Dutt leveraged the newly-launched sales assistant iPad app from a leading home furnishing company to create a new way of doing business. He went to his customers’ homes, showcasing the now digital product catalogue, helping them visualize interiors on the app itself and taking orders on the spot or bringing over the shortlisted fabric samples when needed. Now imagine doing this without the app, which would need him to carry close to 200 sample books to choose from, each weighing 10-15kg, for each home visit.
In Dutt’s epic journey we find a true representation of the impact a thoughtfully-crafted digital solution can create in the right hands. Digital disruption in retail is often thought of as just a way of creating a new channel to sell, own or aggregate products or services via a cool app or e-commerce marketplace. But the true potential and value of digital is far more ubiquitous.
For instance, geo-analytics, complemented by rich consumer data, today allows you to pinpoint exactly the right micro-markets for, say, a handset brand to launch new stores in—something that was based on ‘experience’ earlier.
Digital is not all about business-to-consumer (B2C). In B2B companies, let’s say auto components, one of the top needs for customers quite often is transparency of order status and timely updates. Digital provides a strong way of seamlessly creating a platform where the customer can track his order from acceptance to manufacturing and from transport and delivery with pro-active intimation on potential delays—making his/her life much simpler. The advantages are manifold but the journey is never easy.
We believe there are six key pillars for a successful digital transformation.
Disruption and innovation
Redefining the business model, from selling to servicing to feedback and improvement, is one of the first steps in the journey. More times than not, the consumer won’t have answers you need directly (e.g. Henry Ford’s famous quip that if he were to ask his customers what they wanted, he would have built faster horses). Our lines of inquiry need to leverage trained specialists to tap into the discipline of ethnographic research and understand unmet or latent needs. Amazon Echo Dot or Google Home are excellent examples of creating a new need—a digital assistant that is a news reader, home lighting controller, travel agent and Wikipedia rolled into one.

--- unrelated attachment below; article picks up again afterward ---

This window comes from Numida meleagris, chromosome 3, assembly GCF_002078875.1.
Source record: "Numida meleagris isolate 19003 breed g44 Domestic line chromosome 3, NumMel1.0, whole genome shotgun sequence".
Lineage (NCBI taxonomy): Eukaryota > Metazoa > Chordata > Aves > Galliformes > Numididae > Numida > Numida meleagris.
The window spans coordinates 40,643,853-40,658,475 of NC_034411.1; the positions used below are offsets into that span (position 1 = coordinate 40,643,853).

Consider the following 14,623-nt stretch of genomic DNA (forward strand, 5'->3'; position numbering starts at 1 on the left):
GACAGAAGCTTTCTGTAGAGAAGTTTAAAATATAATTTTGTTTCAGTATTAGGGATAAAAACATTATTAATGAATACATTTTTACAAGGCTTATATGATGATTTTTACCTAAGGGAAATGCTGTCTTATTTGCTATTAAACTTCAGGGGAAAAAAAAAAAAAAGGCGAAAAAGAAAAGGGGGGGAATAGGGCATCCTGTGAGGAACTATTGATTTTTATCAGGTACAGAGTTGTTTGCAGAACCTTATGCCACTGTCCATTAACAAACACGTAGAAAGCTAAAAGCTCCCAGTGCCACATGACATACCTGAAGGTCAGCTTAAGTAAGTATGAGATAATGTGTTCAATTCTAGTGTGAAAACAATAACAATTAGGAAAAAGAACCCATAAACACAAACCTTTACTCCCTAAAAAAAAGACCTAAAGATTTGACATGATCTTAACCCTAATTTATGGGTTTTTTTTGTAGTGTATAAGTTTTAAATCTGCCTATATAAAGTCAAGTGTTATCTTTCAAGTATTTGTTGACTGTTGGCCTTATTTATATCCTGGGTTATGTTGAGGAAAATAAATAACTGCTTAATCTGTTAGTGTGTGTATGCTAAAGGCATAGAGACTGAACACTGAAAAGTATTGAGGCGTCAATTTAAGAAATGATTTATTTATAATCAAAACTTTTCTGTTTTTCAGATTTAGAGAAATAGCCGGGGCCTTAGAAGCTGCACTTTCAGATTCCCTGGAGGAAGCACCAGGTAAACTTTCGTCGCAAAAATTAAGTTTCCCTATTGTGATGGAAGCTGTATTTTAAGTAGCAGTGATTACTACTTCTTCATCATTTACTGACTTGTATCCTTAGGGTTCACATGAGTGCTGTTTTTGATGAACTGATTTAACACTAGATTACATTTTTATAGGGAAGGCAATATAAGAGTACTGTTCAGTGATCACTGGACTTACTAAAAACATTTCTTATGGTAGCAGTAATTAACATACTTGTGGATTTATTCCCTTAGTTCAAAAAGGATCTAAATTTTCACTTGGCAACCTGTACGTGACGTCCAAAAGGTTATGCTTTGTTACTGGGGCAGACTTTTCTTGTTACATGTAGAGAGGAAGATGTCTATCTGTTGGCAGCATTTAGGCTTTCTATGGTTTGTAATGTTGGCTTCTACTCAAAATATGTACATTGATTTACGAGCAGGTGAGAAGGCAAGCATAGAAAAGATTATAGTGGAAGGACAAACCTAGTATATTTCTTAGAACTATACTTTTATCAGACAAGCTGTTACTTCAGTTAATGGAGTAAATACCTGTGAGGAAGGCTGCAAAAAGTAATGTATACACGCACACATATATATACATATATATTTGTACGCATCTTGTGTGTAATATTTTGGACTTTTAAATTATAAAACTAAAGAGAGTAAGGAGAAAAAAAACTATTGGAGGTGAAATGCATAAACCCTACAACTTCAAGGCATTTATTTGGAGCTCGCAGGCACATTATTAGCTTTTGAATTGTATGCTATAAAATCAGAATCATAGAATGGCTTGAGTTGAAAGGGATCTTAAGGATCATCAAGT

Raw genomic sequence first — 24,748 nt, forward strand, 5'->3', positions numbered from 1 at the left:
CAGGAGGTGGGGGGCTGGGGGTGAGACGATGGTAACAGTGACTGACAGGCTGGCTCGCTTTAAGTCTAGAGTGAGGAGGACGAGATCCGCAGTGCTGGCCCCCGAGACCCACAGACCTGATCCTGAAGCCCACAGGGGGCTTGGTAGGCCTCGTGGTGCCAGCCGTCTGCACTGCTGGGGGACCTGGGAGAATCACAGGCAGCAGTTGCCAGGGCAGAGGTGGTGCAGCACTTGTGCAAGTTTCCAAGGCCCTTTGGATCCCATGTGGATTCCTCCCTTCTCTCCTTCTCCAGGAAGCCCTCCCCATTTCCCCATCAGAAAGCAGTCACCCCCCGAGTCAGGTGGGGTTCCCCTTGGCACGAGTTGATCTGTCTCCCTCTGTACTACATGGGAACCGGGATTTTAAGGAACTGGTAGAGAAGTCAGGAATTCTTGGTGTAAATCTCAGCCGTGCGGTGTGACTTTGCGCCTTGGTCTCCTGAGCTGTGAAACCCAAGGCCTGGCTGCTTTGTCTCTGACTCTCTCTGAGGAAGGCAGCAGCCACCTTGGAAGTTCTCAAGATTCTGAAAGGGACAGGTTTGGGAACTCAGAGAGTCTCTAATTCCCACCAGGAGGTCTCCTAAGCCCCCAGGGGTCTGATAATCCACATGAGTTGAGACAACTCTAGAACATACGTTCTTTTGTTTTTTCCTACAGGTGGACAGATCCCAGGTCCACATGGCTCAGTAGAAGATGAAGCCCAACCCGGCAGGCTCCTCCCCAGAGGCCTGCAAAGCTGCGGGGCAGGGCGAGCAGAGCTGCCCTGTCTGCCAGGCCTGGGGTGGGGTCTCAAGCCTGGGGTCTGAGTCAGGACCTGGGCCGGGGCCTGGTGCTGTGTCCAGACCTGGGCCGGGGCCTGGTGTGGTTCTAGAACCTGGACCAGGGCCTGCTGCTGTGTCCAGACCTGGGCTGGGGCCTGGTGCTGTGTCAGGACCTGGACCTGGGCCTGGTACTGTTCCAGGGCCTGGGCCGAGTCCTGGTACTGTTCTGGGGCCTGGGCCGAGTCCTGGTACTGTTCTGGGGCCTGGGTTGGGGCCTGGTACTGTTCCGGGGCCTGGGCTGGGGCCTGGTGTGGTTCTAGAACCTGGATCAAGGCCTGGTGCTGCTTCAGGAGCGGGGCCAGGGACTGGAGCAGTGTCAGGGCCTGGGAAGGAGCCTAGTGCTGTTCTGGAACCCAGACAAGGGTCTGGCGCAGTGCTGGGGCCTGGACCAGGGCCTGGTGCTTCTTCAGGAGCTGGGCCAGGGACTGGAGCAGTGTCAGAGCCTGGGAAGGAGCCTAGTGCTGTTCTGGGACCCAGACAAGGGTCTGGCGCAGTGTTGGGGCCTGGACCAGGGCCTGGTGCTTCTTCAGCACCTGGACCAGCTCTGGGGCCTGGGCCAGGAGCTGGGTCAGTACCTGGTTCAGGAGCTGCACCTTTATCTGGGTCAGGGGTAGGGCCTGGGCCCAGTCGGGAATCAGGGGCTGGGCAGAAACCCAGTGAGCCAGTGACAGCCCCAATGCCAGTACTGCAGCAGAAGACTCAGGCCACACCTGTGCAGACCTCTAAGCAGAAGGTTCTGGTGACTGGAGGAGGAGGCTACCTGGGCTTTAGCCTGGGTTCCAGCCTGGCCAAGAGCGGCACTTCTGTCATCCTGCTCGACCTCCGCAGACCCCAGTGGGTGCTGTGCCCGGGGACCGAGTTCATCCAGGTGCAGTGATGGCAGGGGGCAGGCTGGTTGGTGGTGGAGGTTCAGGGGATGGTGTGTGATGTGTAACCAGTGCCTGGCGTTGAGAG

Customer journeys re-imagined
Defining seamless and integrated consumer journeys across all touch-points is next. If technology has defined progress in the last decade, then design thinking is the flavour of the next one. Imagine someone refurnishing their home can shortlist the fabrics you like on your app while commuting, visualize the shortlisted products as upholstery or curtains on your laptop, get advice from family and friends and finally find the nearest store to ‘touch’ the actual fabric and complete the purchase—all through beautifully designed screens in a few clicks.
Agile development and launch
Executing these ambitions requires a considered approach—choosing the right partners and technology platform, getting the data right, even finding the right product photography solution to a life-like product display, testing the digital product and planning the digital marketing right. The focus has to be on creating the MVP (minimum viable product) and then enhancing and refining it through each sprint for iterative upgrades.
Creating data and analyst capability
‘Data is the new oil,’ it is said, and the key here is unlocking consumer data at the front end and operations data at the back end. It is possible today to target a person, who searched for a car, with an auto-insurance offer that is customized for him depending on his profile (demographics, interests) at another website that he frequents.
Every penny of yours can be optimized to target the right person in the right geography at the right time and the right place to personalize the right offering and maximize the return on investment.
Adoption and commercialization
Each digital investment should have a clear lens on commercial value, tracked actively through a sharply-defined dashboard. Adoption is among the toughest challenges in the journey—especially, converting a user’s interest to not only, say, a potential download, but actual usage, transaction and, most important (but most difficult), repeat engagement—while at the same time, doing so at the least cost per click.
Digitization of process
A chain is as good as the weakest link. A sports car chassis with an 800cc engine will not create an optimum consumer experience—neither will the most-innovatively designed agile customer process with a 1990s back-end.
Hence, digitizing of the core processes through a clear integrated view of the information technology (IT) architecture and associated applications and making choices around niche versus diverse platforms needs thoughtful consideration.
Digital is a reality—it is not a dotcom boom or bust. It is already the current way of working and organizations have a choice—to embrace it…or die.
Rajiv Gupta is partner and head of technology advantage practice, Bharat Mimani is project leader, and Amrita Chang is consultant at BCG India.